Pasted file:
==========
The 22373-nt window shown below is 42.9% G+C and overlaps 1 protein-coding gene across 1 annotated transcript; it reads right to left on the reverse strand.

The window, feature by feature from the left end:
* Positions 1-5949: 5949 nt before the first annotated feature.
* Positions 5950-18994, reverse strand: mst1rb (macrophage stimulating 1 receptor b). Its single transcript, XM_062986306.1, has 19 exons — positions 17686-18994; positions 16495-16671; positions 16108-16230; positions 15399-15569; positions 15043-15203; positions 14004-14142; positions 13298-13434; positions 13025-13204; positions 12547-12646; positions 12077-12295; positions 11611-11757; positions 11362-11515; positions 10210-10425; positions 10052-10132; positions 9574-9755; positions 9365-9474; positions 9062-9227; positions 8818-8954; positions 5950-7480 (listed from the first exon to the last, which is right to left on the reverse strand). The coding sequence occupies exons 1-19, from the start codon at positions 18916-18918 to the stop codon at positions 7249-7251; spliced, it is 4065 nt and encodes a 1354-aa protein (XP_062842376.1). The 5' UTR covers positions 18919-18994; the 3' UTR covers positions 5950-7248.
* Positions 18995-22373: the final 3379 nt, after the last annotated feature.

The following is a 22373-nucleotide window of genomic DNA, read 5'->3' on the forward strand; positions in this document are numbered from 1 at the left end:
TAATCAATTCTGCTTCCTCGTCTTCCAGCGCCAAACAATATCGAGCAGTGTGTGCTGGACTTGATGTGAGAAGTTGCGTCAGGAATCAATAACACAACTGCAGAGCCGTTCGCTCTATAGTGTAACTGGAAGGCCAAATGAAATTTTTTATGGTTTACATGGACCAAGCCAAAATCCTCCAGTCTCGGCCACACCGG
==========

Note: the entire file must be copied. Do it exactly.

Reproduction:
The 22373-nt window shown below is 42.9% G+C and overlaps 1 protein-coding gene across 1 annotated transcript; it reads right to left on the reverse strand.

The window, feature by feature from the left end:
* Positions 1-5949: 5949 nt before the first annotated feature.
* Positions 5950-18994, reverse strand: mst1rb (macrophage stimulating 1 receptor b). Its single transcript, XM_062986306.1, has 19 exons — positions 17686-18994; positions 16495-16671; positions 16108-16230; positions 15399-15569; positions 15043-15203; positions 14004-14142; positions 13298-13434; positions 13025-13204; positions 12547-12646; positions 12077-12295; positions 11611-11757; positions 11362-11515; positions 10210-10425; positions 10052-10132; positions 9574-9755; positions 9365-9474; positions 9062-9227; positions 8818-8954; positions 5950-7480 (listed from the first exon to the last, which is right to left on the reverse strand). The coding sequence occupies exons 1-19, from the start codon at positions 18916-18918 to the stop codon at positions 7249-7251; spliced, it is 4065 nt and encodes a 1354-aa protein (XP_062842376.1). The 5' UTR covers positions 18919-18994; the 3' UTR covers positions 5950-7248.
* Positions 18995-22373: the final 3379 nt, after the last annotated feature.

The following is a 22373-nucleotide window of genomic DNA, read 5'->3' on the forward strand; positions in this document are numbered from 1 at the left end:
TAATCAATTCTGCTTCCTCGTCTTCCAGCGCCAAACAATATCGAGCAGTGTGTGCTGGACTTGATGTGAGAAGTTGCGTCAGGAATCAATAACACAACTGCAGAGCCGTTCGCTCTATAGTGTAACTGGAAGGCCAAATGAAATTTTTTATGGTTTACATGGACCAAGCCAAAATCCTCCAGTCTCGGCCACACCGG